My iPhone 6 is constantly at around 98% memory utilisation, even when it is running a bare minimum two or three apps (these figures were obtained from the Lirum Info app). The phone runs noticeably sluggishly, and it is not uncommon for apps to crash when attempting processor-intensive tasks.

How can I find out which app or process is consuming so much memory? I wonder if there is one or more rogue processes which are out of control and should be killed? Something akin to macOS Activity Monitor is what I'm looking for.

In an attempt to improve performance, I've tried all of the suggestions listed here, except a full backup and restore. I am beginning to wonder whether an Apple iPhone 6 battery replacement may be beneficial, but before I do so, I would like to do some diagnosis to find out what the performance hog is.

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    Why would you consider high RAM usage to be in any way detrimental? So long as it's managed well, then empty RAM is just wasted RAM. You really don't need to 'save' it for 'just in case'.
    – Tetsujin
    Feb 11, 2018 at 19:19
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    @Tetsujin The observed symptom is that the phone runs noticeably sluggishly, and it is not uncommon for apps to crash when attempting processor-intensive tasks. CPU utilisation seems reasonable at ~30%, and there's 12GB of free disk, so plenty to swap out the whole (1GB) of memory. At the moment RAM usage is the only line of enquiry I have, although I'd be very happy to consider other candidates... Feb 11, 2018 at 20:00

1 Answer 1


One thing missing from your question is the age of your iPhone 6 or, more specifically, the age of your battery. My guess is that a battery replacement is in order as the symptoms just fit.

Also, the high memory utilisation is not likely to explain the symptoms your iPhone is currently having. An ageing battery, on the other hand (and ageing could refer to its cycle count instead of its age in time), is certainly one possible explanation for your symptoms.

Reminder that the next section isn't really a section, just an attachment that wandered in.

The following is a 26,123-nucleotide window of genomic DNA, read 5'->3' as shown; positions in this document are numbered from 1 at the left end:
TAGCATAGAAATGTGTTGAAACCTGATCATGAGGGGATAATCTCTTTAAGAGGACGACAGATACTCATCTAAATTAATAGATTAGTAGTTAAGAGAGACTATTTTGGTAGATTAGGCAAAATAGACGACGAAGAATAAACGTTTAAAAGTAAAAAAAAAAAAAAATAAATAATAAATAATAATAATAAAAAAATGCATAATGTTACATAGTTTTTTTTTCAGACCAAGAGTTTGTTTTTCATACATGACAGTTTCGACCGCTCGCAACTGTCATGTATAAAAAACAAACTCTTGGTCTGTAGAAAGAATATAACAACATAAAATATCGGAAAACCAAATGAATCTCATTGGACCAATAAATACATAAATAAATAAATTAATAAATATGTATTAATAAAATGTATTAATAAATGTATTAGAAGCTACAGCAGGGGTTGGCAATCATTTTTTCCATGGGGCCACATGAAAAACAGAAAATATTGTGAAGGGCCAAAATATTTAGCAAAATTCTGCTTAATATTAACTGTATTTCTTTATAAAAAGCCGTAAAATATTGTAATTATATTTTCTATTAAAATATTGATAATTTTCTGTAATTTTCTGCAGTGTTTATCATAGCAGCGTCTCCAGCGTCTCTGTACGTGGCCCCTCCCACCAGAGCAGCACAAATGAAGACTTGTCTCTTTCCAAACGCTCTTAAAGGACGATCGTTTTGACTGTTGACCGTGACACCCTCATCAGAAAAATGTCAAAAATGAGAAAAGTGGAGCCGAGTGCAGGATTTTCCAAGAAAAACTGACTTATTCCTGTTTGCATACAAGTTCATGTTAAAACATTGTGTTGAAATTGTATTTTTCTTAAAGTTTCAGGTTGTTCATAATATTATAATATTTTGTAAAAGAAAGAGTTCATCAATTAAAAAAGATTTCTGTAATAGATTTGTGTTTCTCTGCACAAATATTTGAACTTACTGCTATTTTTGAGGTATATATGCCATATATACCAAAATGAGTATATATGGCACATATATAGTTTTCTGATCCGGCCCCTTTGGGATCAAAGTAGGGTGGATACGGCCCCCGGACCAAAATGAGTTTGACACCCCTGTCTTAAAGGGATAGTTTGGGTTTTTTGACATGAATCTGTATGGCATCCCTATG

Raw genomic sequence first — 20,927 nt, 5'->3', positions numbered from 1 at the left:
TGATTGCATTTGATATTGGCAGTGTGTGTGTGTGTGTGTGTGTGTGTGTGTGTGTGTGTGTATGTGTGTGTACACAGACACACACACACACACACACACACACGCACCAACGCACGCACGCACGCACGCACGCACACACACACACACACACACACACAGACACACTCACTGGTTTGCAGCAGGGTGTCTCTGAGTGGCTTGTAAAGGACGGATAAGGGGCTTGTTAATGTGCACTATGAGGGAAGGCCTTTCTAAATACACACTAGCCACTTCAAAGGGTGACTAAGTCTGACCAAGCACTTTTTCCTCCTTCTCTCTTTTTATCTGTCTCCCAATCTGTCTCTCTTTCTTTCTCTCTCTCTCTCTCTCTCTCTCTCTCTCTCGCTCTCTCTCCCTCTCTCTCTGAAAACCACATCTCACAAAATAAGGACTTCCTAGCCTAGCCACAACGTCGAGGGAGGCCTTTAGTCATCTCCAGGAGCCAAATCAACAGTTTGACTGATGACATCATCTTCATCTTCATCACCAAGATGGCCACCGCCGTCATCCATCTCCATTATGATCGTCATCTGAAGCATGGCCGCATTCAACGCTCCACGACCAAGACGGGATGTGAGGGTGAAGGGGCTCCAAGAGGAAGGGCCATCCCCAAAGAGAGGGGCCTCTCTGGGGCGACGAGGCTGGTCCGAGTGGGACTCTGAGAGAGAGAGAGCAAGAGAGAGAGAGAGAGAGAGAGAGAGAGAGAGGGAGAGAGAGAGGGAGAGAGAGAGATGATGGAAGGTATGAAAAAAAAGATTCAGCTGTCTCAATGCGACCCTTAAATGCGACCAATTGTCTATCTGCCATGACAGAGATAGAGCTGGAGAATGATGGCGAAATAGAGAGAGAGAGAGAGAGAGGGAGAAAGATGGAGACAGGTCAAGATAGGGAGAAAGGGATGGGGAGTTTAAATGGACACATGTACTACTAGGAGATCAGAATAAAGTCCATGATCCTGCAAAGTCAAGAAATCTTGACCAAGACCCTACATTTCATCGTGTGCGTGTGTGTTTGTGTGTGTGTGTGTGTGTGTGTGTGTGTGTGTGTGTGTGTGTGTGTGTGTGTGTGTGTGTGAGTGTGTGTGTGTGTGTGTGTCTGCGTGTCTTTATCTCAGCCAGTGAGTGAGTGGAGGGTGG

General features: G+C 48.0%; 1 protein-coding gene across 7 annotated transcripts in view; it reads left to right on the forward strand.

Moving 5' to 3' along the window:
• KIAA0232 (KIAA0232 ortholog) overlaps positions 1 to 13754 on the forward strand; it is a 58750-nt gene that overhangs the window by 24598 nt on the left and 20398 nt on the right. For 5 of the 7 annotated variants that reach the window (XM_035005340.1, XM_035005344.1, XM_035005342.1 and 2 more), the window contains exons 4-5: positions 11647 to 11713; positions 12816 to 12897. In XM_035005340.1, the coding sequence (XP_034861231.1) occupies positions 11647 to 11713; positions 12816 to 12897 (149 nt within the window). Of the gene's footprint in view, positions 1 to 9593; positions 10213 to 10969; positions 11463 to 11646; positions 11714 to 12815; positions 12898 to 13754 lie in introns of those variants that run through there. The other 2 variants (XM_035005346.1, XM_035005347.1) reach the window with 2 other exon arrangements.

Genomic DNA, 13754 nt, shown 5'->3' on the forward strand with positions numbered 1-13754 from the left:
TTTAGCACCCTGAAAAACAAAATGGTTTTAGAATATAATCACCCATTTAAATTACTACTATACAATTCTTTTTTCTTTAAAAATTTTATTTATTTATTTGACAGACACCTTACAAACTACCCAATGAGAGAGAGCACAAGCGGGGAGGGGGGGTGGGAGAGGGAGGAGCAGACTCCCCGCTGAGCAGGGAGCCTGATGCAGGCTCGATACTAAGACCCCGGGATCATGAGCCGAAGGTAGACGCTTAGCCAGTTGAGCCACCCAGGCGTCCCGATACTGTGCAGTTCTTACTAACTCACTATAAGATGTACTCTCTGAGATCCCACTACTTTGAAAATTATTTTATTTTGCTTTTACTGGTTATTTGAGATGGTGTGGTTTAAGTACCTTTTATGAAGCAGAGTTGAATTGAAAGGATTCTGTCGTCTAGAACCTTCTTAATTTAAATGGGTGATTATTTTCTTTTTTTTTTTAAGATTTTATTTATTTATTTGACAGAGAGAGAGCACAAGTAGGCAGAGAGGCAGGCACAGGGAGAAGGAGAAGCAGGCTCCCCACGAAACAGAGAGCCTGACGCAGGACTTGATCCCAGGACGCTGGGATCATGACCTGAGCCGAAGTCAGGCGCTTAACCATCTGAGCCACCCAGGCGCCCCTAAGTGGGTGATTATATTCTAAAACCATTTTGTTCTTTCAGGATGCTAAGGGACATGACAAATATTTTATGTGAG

iPhone batteries are typically rated at having a maximum battery life of 500 cycles. However, this refers to the life of the battery and not to when you'll start noticing issues. In my experience, batteries can start showing signs of wear as early as when they reach about 65% of their cycle count and they start showing more serious signs at around 80% of their cycle count, so that's one figure you may want to investigate if you're still trying to make a decision.

It's not clear which version of the Lirum app you're using, but if you're only using the Lite version or aren't getting an indication of how many cycles your battery has had, you may want to consider coconutBattery (assuming you also have a Mac).

coconutBattery is an awesome app that you can install on your Mac (if you have one). You can then connect your iPhone to your Mac and this app will show you the battery's current charge, its full charge capacity, and its design capacity, its cycle count, and so on.

If you have a MacBook of some sort it'll give you a whole heap of info relating to your MacBook battery too.

  • This is really helpful info, thanks! coconutBattery is reporting iPhone 6 model 7,2 manufacture date 2015-04-20. And the battery is the original as shipped with the phone. Full charge capacity 1445 mAh, design capacity 1810 mAh, cycle count 860. So, if you are correct with your quote of max designed cycle count of 500, it would seem getting a battery replacement might be a very good idea! Will get a replacement and update here! Feb 12, 2018 at 0:13
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    I will have to double-check what the more recent iPhone batteries are rated at - it used to be 500 cycles, but perhaps this has increased. However, even if it was rated at 1,000 cycles, your battery would be at 86% of that and a replacement would still be prudent. And yes, please do come back and share how you go - this will help others also looking for answers! :)
    – Monomeeth
    Feb 12, 2018 at 0:16

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